Death of Henry VIII
Death of Henry VIII
King Henry VIII died on 28 January 1547. Henry VIII was buried in St George's Chapel in Windsor Castle, next to his third wife Jane Seymour, the mother of his son and heir Edward VI. But what was the cause of his death? He was 56 years of age when he died, not a bad age to reach during the Tudor period. So did he die of old age, was there a specific illness or was the cause of death syphilis? To ascertain the cause of the death of Henry VIII it is perhaps a good idea to look at any health issues or illnesses that he had suffered during his life.
Death of Henry VIII - Life Illnesses
The most famous doctors who attended Henry VIII were George Owen, M.D, Doctor Augustine and Doctor Butts. During his lifetime King Henry VIII suffered from the following health issues and illnesses:
- In 1513 at the age of 22 he suffered from a bout of smallpox
- In 1524 at the age of 33 he suffered the first of recurring attacks of malaria
- In 1535 at the age of 44 King Henry VIII badly injured his leg in a jousting accident.
- Although the leg first appeared to have healed it reopened a few years later and became ulcerated. He was unable to take exercise and his weight heavily increased
His height was six foot four inches
His early armour showed a waist measurement of waist of about 34 to 36 inches indicating a weight of about 180 to 200 pounds
His last set of armour showed a waist measurement of waist of about 58 to 60 inches indicating a weight of about 300 to 320 pounds
- Eventually, both of his legs and feet became affected with ulcers
- His increase in weight could also have been due to diabetes
- He then suffered from insomnia, sore throats and migraine headaches
- He suffered with some mental decline in later life exhibiting some paranoia, feelings of depression and loneliness and a terrible temper
- He suffered from a series of strokes prior to his death possibly indicating circulatory problems and high blood pressure
- His toes became gangrenous as ulcerations worsened and advanced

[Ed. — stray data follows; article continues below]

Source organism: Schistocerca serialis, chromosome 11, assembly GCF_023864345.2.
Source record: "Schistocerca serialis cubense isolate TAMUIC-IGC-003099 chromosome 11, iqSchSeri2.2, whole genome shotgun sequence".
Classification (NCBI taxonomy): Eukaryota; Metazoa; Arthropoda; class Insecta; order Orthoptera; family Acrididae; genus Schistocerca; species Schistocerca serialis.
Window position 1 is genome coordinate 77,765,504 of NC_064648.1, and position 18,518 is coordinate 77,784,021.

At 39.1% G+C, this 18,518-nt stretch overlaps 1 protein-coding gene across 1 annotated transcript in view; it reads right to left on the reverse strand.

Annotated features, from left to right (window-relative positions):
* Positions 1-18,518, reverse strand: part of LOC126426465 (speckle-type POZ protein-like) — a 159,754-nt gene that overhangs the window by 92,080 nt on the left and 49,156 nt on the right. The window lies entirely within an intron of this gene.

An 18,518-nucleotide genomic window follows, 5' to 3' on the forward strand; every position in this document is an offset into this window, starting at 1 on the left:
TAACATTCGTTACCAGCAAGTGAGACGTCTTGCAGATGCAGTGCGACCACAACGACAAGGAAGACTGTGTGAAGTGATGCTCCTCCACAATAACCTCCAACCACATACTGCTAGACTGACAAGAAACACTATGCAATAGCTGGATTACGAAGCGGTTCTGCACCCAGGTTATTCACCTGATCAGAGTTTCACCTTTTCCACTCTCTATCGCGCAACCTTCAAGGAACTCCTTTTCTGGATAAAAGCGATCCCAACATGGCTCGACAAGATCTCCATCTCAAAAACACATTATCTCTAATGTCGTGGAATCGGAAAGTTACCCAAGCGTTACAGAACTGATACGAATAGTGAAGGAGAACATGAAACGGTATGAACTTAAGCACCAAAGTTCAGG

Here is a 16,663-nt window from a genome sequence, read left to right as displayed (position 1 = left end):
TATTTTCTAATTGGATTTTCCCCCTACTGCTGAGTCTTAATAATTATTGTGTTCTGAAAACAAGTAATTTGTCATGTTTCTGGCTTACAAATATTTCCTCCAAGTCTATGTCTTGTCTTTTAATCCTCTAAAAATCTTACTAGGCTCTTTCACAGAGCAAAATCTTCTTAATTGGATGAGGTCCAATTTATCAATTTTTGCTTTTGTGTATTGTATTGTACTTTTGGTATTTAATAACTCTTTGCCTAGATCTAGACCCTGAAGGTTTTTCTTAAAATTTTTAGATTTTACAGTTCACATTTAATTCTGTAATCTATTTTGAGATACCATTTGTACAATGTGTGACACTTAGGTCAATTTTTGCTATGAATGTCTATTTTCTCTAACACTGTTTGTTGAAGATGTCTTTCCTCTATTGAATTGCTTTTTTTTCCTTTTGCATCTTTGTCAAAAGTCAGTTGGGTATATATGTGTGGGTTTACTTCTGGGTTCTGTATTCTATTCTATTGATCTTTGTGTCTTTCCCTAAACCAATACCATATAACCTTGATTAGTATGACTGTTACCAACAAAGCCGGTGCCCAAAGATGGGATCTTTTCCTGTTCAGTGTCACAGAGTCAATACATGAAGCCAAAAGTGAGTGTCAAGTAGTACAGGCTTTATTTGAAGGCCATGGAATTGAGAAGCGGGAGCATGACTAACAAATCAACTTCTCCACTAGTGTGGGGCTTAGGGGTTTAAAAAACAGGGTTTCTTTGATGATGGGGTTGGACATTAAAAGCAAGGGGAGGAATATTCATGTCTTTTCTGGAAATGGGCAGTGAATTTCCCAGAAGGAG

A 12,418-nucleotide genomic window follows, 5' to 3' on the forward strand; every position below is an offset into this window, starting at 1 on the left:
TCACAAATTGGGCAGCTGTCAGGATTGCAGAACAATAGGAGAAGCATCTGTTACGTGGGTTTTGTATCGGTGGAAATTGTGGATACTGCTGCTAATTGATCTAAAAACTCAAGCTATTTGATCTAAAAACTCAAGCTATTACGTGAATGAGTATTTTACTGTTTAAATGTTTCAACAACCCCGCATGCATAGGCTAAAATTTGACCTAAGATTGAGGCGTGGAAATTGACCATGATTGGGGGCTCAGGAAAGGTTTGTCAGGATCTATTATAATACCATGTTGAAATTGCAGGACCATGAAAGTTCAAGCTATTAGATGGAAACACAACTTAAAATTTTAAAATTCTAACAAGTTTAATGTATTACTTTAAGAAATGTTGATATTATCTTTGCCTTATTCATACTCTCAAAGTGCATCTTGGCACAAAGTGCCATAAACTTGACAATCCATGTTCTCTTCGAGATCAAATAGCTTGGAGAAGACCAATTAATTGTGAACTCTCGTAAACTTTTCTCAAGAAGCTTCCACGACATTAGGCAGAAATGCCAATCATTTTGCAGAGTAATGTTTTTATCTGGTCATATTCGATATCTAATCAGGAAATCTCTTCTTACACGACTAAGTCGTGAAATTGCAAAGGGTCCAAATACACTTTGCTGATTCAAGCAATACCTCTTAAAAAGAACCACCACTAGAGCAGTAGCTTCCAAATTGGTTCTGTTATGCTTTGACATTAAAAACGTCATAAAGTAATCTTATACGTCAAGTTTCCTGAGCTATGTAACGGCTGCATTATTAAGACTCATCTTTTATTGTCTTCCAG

Death of Henry VIII - Was the cause of death syphilis?
Was the death of Henry VIII due to syphilis? This is the belief of many people as such a death caused by a sexually transmitted disease seems to go with his image as a lecher. This image is in fact incorrect. Henry had very few mistresses for a royal monarch and as we all know tended to marry the women in his life. The gradual mental decline, paranoia and the leg ulceration he developed as he grew older could have been the result of a terminal syphilitic infection. But no one has ever proved that the death of Henry VIII was due to syphilis.
Death of Henry VIII - The last Days
King Henry VIII spent his last 8 days in bed and was too weak to even to lift a glass to his lips. His sick room was filled with the hideous stench of his bursting leg ulcers. His doctors and physicians were afraid to tell him that he was dying because the Treason Act forbade anyone from predicting the death of the king. Archbishop Thomas Cranmer gently told Henry of his imminent death. King Henry VIII died on 28 January 1547.
Death of Henry VIII - The Burial and the strange prophecy
Following the death of Henry VIII his body was transported to Windsor for burial. Legend has it that sometime during the night the coffin burst open and when the sentries found him, dogs were licking his remains. Someone had once prophesied that "...dogs will lick his bones as they did Ahab's." and this legend appeared to fulfil this prophecy. Henry VIII was finally buried in St George's Chapel in Windsor Castle, next to his third wife, Jane Seymour.
Death of Henry VIII - His Will
Henry VIII had made a Will confirming the order of succession upon his death. The Will of King Henry VIII dictated that his son, Edward, should succeed on his death. If Edward then died without heirs, his daughter Mary should then accede, followed by Elizabeth, if Mary also died childless. Should all his children die without issue, the will stated that the throne of England was to go to the descendants of his younger sister, Mary and the Grey line and not those of his elder sister, Margaret and the Stuart line, although there is some suspicion that the Seymour faction appointed to rule during the minority of King Edward VI had these alterations to the Will to suit their own interests.
Death of Henry VIII
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